Dear All About Jazz Readers,

If you're familiar with All About Jazz, you know that we've dedicated over two decades to supporting jazz as an art form, and more importantly, the creative musicians who make it. Our enduring commitment has made All About Jazz one of the most culturally important websites of its kind in the world reaching hundreds of thousands of readers every month. However, to expand our offerings and develop new means to foster jazz discovery we need your help.

You can become a sustaining member for a modest $20 and in return, we'll immediately hide those pesky Google ads PLUS deliver exclusive content and provide access to future articles for a full year! This combination will not only improve your AAJ experience, it will allow us to continue to rigorously build on the great work we first started in 1995. Read on to view our project ideas...

39

Cafêzz: Sol Boricua

James Nadal By

Sign in to view read count
Coffee was introduced by the Spanish to the island of Puerto Rico in the mid 1700's, it's history coinciding with the hybridized Spanish/African musical entity which has come to define the island. The local jazz ensemble Cafêzz based their name and repertoire around coffee inspired themes—releasing "Music & Friends," in 2014— and on Sol Boricua they delve further into the islands multi-faceted musical heritage with diverse latte and espresso selections.

Carmen Noemí, the band's leader, pianist and composer, along with bassist and producer Edgardo Sierra, present an engaging sojourn into the Puerto Rican musical landscape, with a modern point of view. "Sol Boricua," is a salutation to the tropical sun, as the dualistic nature of bomba drumming intertwined with jibaro (mountain music) phrasing on the flute and cuatro, covers the entire tempo of their homeland.

Sierra pulls off a production coup on "Te Invito un Café," dubbing three bass parts, most dominant the piccolo bass, that has a guitar like clarity and brightness to properly portray this gentle samba. The sound of an espresso machine opens "Barista's Swing," a straight ahead number where Noemí takes the electric piano to meet Norberto Ortiz on tenor sax. She switches to accordion on "El Cafetal," though basically centered on the aguinaldo—Latin American Christmas music—it is transformed with a homegrown cadence and nuance. The classical inclinations and background of the musicians are brought to light on "Antes Que Salga La Luna," and "Desde Mi Balcón," the latter having a strong Peruvian waltz bearing. The Cuban guajira dominates "Cortadito," where Jose Jimenez takes over the sax duties, adding an excellent complement to the montuno piano arrangement. Continuing with international influences, "Mayi," is an oriental-fusion foray featuring guitarist Jorge Laboy, and spaced-out organ. They keep the groove going on "Just 4 Funk," where no further explanation is needed.

New age intonations serve as a backdrop for "Coffee Lovers," a sensual novella where the piano plays the dramatic female, the bass the confused male, seeking resolution to the eternal romantic dilemma. A requiem for a departed friend is offered on "Café no Céu," a coffee in heaven. Composed as a celebration of life, it is a full throttle Brazilian carnival parade. The danza originates from classical European ballroom dances and has strains of Cuban habaneras in its structure. Noemí is one of the islands premier danza piano interpreters, and ends the production with "Mujer de la Alborada," an homage to strong and influential women, wherever they are.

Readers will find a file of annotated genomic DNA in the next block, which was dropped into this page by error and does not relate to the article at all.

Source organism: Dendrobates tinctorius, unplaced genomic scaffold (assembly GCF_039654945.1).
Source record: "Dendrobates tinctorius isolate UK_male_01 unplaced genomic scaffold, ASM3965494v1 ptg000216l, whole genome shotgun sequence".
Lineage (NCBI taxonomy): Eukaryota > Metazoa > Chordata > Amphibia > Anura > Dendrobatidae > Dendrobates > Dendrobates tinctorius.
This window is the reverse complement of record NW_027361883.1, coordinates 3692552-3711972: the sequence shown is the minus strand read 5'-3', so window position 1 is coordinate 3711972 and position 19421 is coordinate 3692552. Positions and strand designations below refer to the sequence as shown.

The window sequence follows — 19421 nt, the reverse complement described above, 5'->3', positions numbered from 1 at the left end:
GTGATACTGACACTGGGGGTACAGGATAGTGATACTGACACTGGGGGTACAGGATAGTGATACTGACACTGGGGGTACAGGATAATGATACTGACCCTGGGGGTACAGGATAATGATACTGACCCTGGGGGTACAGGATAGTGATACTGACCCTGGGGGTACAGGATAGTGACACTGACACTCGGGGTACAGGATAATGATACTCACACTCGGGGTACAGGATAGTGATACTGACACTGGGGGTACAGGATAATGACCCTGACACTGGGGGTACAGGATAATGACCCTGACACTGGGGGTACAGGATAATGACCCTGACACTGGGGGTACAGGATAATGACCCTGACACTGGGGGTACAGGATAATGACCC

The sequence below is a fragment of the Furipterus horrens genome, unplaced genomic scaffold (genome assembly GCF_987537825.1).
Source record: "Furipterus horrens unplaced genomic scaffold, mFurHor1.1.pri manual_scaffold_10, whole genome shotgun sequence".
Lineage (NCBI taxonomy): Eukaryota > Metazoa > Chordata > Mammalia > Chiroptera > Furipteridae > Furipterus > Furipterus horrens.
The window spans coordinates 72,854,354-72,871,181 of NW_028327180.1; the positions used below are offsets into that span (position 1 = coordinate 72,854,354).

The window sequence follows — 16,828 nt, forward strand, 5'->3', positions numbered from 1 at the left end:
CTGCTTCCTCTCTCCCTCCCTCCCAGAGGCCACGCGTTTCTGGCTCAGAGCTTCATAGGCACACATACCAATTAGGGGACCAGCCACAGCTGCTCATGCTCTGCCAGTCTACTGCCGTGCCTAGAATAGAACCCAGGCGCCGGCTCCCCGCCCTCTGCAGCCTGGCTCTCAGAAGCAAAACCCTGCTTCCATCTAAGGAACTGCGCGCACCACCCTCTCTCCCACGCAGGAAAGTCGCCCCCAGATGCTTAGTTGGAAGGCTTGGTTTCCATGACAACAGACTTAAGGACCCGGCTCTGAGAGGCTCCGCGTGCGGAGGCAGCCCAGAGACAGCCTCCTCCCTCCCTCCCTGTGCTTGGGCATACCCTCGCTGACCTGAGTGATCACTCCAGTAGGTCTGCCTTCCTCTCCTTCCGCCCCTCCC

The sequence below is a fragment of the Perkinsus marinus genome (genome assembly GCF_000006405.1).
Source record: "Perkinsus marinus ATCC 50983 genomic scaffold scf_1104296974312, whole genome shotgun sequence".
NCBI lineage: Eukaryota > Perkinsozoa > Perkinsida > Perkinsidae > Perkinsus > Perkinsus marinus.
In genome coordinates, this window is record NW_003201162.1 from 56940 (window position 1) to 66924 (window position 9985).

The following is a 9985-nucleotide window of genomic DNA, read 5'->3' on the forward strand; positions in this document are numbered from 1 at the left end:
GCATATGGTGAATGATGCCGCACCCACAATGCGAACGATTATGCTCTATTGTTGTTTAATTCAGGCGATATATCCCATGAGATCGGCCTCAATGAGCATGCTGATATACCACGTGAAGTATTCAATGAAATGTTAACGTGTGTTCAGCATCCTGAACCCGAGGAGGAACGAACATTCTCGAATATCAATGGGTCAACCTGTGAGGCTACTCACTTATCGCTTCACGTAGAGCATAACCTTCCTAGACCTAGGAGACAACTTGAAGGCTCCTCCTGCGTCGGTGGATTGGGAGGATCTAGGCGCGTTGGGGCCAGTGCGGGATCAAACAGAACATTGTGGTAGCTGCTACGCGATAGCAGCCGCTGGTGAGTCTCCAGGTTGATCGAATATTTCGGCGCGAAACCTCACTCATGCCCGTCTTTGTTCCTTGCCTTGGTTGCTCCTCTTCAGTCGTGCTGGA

Cafêzz, being a talented and well-produced band, has cleverly created a unique concept swirling around coffee. They pride themselves on being Puerto Rican, and are recognized locally for their cultural contribution. They are an active ensemble performing at San Juan venues, and thus were able to continue the adventure started on the first record, this one sounding more mature and versatile. Goes to show, coffee and jazz do make an excellent combination.

Track Listing: Sol Boricua; Te Invito un Café; Barista’s Swing; El Cafetal; Antes Que Salga La Luna; Cortadito; Mayi; Desde Mi Balcón; Just 4 Funk; Coffee Lovers; Café no Céu; Mujer De La Alborada.

Personnel: Carmen Noemí: acoustic and electric piano, synthesizer, accordion, organ. Edgardo “Egui” Sierra: fretted and fretless electric bass, piccolo bass; Héctor Matos: drums; Pedro Guzman: Puerto Rican cuatro (1); Jose Robert Jimenez: flute (2, 4, 8) tenor sax (6); Christian Galindez: percussion (1, 4, 6); Waldemar reyes: percussion: 2, 5, 8, 10, 11); Norberto “Tiko” Ortiz: tenor sax ( 3, 9); Luis Amed Irizarry: oboe (5); Jorge Laboy: electric guitar (7); Joel torres: electric guitar (9); Bryan Muñoz: acoustic guitar (11); Edgardo Sierra Jr.: alto sax (11).

Title: Sol Boricua | Year Released: 2016 | Record Label: Talismusic Records

Tags

comments powered by Disqus

Album Reviews
Read more articles
Sol Boricua

Sol Boricua

Talismusic Records
2016

buy
Music & Friends

Music & Friends

Talismusic Records
2015

buy

Shop

Start your shopping here and you'll support All About Jazz in the process. Learn how.

Related Articles

Read Bulería Brooklyniana Album Reviews
Bulería Brooklyniana
By Dan Bilawsky
January 23, 2019
Read At The Hill Of James Magee Album Reviews
At The Hill Of James Magee
By Mark Corroto
January 23, 2019
Read Stomping Off From Greenwood Album Reviews
Stomping Off From Greenwood
By Mike Jurkovic
January 23, 2019
Read Live: The Rites of Spring Festival 2018 Album Reviews
Live: The Rites of Spring Festival 2018
By Roger Weisman
January 23, 2019
Read Runner in the Rain Album Reviews
Runner in the Rain
By Jack Bowers
January 22, 2019
Read Driftglass Album Reviews
Driftglass
By Chris May
January 22, 2019
Read Pure Magic Album Reviews
Pure Magic
By Mark Sullivan
January 22, 2019